Forex traders have different trading styles and strategies when approaching the market. But regardless of that, they use either technical or fundamental analysis. Or both – but never none.
Technical analysis deals with interpreting previous market data to forecast future price action. More precisely, it deals with interpreting charts.
Different types of charts, different patterns, and different trading theories exist. Candlestick charts are the most popular ones nowadays, but bar charts were used before.
Classic technical analysis patterns were spotted long ago, typically on the stock and commodity markets, but they still work today, even in the FX market. Such patterns are the head and shoulders, rising and falling wedges, double and triple tops and bottoms, bullish and bearish flags, or pennants.
In time, some other patterns emerged, complementing the classic ones. For instance, the Japanese candlestick patterns, such as the hammer, Doji, engulfing, morning and evening stars, dark-cloud cover, piercing, and so on. Their main advantage is that they are less time-consuming than the classic ones, and have now become an integral part of technical analysis.
Trading theories added more complexity to the field and, some argue, more accuracy in predicting future price levels. Examples are the Elliott Waves theory, Gartley, Gann, Drummond, Point and Figure, etc.
Above all, the main advantage of using technical analysis is that one can apply the same rules and principles everywhere. For instance, one can easily conduct online trading in South Africa using only technical analysis.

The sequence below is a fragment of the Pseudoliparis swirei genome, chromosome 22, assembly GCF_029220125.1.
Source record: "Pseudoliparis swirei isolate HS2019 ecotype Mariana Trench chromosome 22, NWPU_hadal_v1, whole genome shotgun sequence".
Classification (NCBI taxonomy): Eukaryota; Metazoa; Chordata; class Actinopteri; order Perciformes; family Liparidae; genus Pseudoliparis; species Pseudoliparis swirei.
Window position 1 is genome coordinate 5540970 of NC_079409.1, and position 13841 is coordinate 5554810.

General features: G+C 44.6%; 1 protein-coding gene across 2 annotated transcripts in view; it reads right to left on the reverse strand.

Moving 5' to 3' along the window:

Fundamental analysis is different. It deals with interpreting and incorporating economic, political, and geopolitical data into an analysis and acting on it.
Thus, knowing the local economic data that might impact a currency pair is mandatory. After all, an exchange rate expresses the value of one currency in terms of another, so both currencies might move. Therefore, the economic data from both countries or regions plays a key role in the fundamental interpretation of a market.
Take the job market, for example. In the United States, the Non-Farm Payrolls report is released monthly, at the start of the month, together with the unemployment rate.
It is one of the most important pieces of economic data for traders watching the US dollar. And, it moves the entire market because of the dollar’s role as a world reserve currency.
But for one trading a currency pair, the job data from the other country or region also matters. In our example, South African economic data matters as well, albeit it will not move the exchange rate as much as the data out of the United States.
All in all, traders use technical and fundamental analysis to interpret financial markets and trade. But only technical analysis gives us the ability to distance ourselves from the local market and simply trade charts and levels. However, its main drawback is that the market typically moves on economic data releases.
Therefore, a trader should combine the two in such a way that a competitive edge results, which is much needed when trading financial markets.